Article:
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The Y chromosome is one of two sex chromosomes (allosomes) in mammals, including humans, and many other animals. [1]

139 relations: Akodon, Albert de la Chapelle, Allele, Allosome, Amelogenin, AMELX, AMELY, Androgen insensitivity syndrome, Aneuploidy, Arctic lemming, Autosome, Azoospermia, Azoospermia factor, Base pair, Bonobo, BPY2, Bryn Mawr College, Cancer, Cell (biology), Cell (journal), Cell division, Chimpanzee, Chromosomal translocation, Chromosome, Clarence Erwin McClung, Creeping vole, Cricetidae, DAZ1, DAZ2, Defeminization, DNA, Drosophila, Drosophila melanogaster, Ectotherm, Edmund Beecher Wilson, Entropy rate, Eutheria, Extrapolation, Fisher's principle, Fred Hutchinson Cancer Research Center, G banding, Gamete, Gametogenesis, Gene, Gene conversion, Genealogical DNA test, Genealogy, Genetic drift, Genetic genealogy, Genetic recombination, ..., Genetics, Gorilla, Haematopoiesis, Hairy-fronted muntjac, Haplodiploidy, Harvard University Press, Hermann Henking, Homology (biology), Human, Human genome, Human Y-chromosome DNA haplogroup, Intersex, Japanese rice fish, Karyotype, Klinefelter syndrome, List of Y-STR markers, LZ77 and LZ78, Mammal, Massachusetts Institute of Technology, Mealworm, Meiosis, Mitochondrial DNA, Monotreme, Mosaic (genetics), Muller's ratchet, Muridae, Mutation rate, Nettie Stevens, Noncoding DNA, Nondisjunction, Offspring, Palindrome, Phenotype, Philosophical Transactions of the Royal Society B, Platypus, Polysomy, PRKY, Pseudoautosomal region, Reptile, RNA binding motif protein, Y-linked, family 1, member A1, Rodent, RPS4X, RPS4Y1, RPS4Y2, Ryukyu spiny rat, Selection (biology), Sex, Sex ratio, Sex-determination system, Sexual reproduction, Single-nucleotide polymorphism, Species, Sperm, Stem cell, Telomere, Testicle, Testis determining factor, Theria, Tobacco smoking, Tokudaia, Tokudaia tokunoshimensis, Transcaucasian mole vole, Triple X syndrome, TSPY1, Turner syndrome, USP9Y, UTY (gene), Vertebrate, Virilization, W. D. Hamilton, Wood lemming, X chromosome, XX male syndrome, XXYY syndrome, XY gonadal dysgenesis, XY sex-determination system, XYY syndrome, Y chromosome microdeletion, Y linkage, Y-chromosomal Aaron, Y-chromosomal Adam, Y-chromosome haplogroups by populations, Y-STR, Zaisan mole vole, ZFY, Zinc finger, ZW sex-determination system, Zygosity, 45,X/46,XY mosaicism. Expand index (89 more) »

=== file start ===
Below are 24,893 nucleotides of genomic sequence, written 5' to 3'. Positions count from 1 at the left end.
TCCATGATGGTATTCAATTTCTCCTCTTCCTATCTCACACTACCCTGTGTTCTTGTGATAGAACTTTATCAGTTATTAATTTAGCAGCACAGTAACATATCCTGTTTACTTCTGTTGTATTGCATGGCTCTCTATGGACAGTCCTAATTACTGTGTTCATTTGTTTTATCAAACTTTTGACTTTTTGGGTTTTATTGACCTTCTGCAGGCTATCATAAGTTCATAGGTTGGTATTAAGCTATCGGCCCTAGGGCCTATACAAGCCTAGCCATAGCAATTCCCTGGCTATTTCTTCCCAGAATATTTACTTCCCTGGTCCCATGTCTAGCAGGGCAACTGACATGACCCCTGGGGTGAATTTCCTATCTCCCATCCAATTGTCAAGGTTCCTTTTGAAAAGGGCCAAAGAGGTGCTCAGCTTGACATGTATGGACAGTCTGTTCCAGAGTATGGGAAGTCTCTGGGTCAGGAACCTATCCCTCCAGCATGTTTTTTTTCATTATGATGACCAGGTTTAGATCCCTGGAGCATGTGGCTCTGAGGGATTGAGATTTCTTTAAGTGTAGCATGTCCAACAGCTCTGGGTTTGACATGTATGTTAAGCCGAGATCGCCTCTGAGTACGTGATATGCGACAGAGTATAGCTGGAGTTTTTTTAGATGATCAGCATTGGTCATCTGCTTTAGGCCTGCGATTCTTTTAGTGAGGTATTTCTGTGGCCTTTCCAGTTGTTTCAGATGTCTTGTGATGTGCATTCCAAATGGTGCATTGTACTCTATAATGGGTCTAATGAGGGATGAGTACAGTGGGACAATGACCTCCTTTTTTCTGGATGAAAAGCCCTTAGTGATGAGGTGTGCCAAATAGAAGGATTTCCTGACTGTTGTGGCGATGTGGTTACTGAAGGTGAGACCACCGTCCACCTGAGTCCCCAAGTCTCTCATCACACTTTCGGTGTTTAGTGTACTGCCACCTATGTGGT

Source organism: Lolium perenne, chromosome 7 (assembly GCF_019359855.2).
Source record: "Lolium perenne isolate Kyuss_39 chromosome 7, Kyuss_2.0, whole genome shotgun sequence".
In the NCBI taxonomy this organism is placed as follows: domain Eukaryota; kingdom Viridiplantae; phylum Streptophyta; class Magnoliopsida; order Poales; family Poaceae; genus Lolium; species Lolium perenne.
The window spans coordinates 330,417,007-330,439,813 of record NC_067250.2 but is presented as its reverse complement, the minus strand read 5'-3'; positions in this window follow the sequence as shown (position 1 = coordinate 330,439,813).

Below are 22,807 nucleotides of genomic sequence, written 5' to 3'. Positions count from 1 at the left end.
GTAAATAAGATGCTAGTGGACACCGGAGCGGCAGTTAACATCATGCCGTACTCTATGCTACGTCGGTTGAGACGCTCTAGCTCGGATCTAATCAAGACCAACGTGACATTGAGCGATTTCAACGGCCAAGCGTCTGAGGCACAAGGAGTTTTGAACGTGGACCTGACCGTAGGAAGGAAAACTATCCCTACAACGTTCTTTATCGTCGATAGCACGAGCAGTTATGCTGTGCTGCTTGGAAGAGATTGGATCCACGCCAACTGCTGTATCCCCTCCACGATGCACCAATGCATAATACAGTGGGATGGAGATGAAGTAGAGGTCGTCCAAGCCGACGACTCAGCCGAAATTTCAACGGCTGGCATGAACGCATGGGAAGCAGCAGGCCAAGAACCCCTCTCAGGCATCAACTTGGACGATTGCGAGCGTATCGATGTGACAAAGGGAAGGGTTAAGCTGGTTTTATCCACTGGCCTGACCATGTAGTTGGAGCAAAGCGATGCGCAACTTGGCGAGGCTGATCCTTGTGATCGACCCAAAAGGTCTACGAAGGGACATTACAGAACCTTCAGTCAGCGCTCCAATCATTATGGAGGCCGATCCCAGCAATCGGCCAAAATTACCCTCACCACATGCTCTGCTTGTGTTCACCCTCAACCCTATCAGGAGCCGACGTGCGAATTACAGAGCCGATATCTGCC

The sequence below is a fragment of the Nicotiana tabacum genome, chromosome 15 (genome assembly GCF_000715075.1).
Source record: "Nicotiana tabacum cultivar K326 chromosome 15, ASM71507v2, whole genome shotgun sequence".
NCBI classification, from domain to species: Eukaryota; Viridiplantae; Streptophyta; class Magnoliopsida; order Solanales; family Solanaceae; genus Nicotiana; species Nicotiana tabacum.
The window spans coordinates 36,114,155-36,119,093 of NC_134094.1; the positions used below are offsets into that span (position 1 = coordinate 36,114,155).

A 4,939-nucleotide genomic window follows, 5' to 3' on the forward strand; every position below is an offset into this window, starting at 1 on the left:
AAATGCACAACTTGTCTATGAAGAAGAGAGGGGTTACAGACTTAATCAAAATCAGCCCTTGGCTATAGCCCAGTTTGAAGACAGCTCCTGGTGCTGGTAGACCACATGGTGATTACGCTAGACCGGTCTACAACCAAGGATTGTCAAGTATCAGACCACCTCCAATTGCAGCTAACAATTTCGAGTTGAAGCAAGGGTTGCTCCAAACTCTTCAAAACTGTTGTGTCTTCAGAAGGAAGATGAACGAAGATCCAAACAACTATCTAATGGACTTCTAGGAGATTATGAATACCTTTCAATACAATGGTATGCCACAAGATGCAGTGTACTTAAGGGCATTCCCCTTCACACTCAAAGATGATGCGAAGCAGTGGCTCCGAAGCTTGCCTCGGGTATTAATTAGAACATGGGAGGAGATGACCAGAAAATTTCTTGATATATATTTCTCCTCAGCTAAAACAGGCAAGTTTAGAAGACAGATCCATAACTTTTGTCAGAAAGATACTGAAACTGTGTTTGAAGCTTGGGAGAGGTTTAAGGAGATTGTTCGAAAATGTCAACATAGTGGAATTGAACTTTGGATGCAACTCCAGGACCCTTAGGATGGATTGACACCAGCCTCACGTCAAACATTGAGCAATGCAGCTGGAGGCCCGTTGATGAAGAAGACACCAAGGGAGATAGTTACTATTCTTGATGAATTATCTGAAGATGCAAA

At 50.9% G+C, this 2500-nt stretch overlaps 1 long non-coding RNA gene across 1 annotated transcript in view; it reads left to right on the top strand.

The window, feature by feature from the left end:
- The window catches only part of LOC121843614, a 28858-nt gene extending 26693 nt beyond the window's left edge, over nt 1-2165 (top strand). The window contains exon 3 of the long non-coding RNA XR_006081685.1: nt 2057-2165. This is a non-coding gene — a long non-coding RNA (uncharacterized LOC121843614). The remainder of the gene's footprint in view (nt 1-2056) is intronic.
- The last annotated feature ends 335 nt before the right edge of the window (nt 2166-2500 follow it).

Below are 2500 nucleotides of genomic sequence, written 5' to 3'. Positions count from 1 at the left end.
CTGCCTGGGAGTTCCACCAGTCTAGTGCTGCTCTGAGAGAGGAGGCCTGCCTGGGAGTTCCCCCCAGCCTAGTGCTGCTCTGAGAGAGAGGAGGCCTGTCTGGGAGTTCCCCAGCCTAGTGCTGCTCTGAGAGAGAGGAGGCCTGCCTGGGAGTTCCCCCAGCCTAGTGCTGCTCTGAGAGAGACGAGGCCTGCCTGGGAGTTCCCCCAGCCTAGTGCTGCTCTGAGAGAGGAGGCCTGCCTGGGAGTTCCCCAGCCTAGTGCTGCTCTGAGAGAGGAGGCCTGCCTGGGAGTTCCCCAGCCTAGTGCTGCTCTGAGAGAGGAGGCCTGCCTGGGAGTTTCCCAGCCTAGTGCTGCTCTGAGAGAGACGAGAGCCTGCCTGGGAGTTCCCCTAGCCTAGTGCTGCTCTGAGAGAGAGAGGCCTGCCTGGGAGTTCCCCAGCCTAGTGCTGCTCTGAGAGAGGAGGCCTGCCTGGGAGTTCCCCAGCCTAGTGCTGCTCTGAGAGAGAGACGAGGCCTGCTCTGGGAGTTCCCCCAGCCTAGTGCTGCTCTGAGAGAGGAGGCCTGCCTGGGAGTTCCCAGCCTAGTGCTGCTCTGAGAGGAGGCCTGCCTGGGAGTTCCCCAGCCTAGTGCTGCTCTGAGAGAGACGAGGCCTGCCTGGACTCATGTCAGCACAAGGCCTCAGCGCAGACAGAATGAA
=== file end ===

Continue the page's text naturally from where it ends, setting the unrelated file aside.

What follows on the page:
Akodon is a genus consisting of South American grass mice.

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Albert de la Chapelle

Albert de la Chapelle, MD, Ph.D (born 11 February 1933 in Helsinki, Finland) is a Finnish human geneticist.

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An allele, or allel, is one of a number of alternative forms of the same gene or same genetic locus.

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An allosome (also referred to as a sex chromosome, heterotypical chromosome, heterochromosome, or idiochromosome) is a chromosome that differs from an ordinary autosome in form, size, and behavior.

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Amelogenin is the name for a series of closely related proteins involved in amelogenesis, the development of enamel.

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Amelogenin, X isoform is a protein that in humans is encoded by the AMELX (amelogenin, X isoform) gene.

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Amelogenin, Y isoform is a protein that in humans is encoded by the AMELY (amelogenin, Y-linked) gene.

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Androgen insensitivity syndrome

Androgen insensitivity syndrome (AIS) is a condition that results in the partial or complete inability of the cell to respond to androgens (androgenic hormones) that stimulate or control the development and maintenance of male physiological characteristics by binding to androgen receptors.

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Aneuploidy is the presence of an abnormal number of chromosomes in a cell, such as having 45 or 47 chromosomes when 46 is expected.

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Arctic lemming

The Arctic lemming (Dicrostonyx torquatus) is a species of rodents in the family Cricetidae.

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An autosome is a chromosome that is not an allosome (i.e., not a sex chromosome).

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Azoospermia is the medical condition of a man not having any measurable level of sperm in his semen.

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Azoospermia factor

Azoospermia factor (AZF) refers to one of several proteins or their genes, which are coded from the AZF region on the human male Y chromosome.

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Base pair

Base pairs (unit: bp), which form between specific nucleobases (also termed nitrogenous bases), are the building blocks of the DNA double helix and contribute to the folded structure of both DNA and RNA.

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The bonobo (Pan paniscus), formerly called the pygmy chimpanzee and less often, the dwarf or gracile chimpanzee, is an endangered great ape and one of the two species making up the genus Pan; the other is Pan troglodytes, or the common chimpanzee.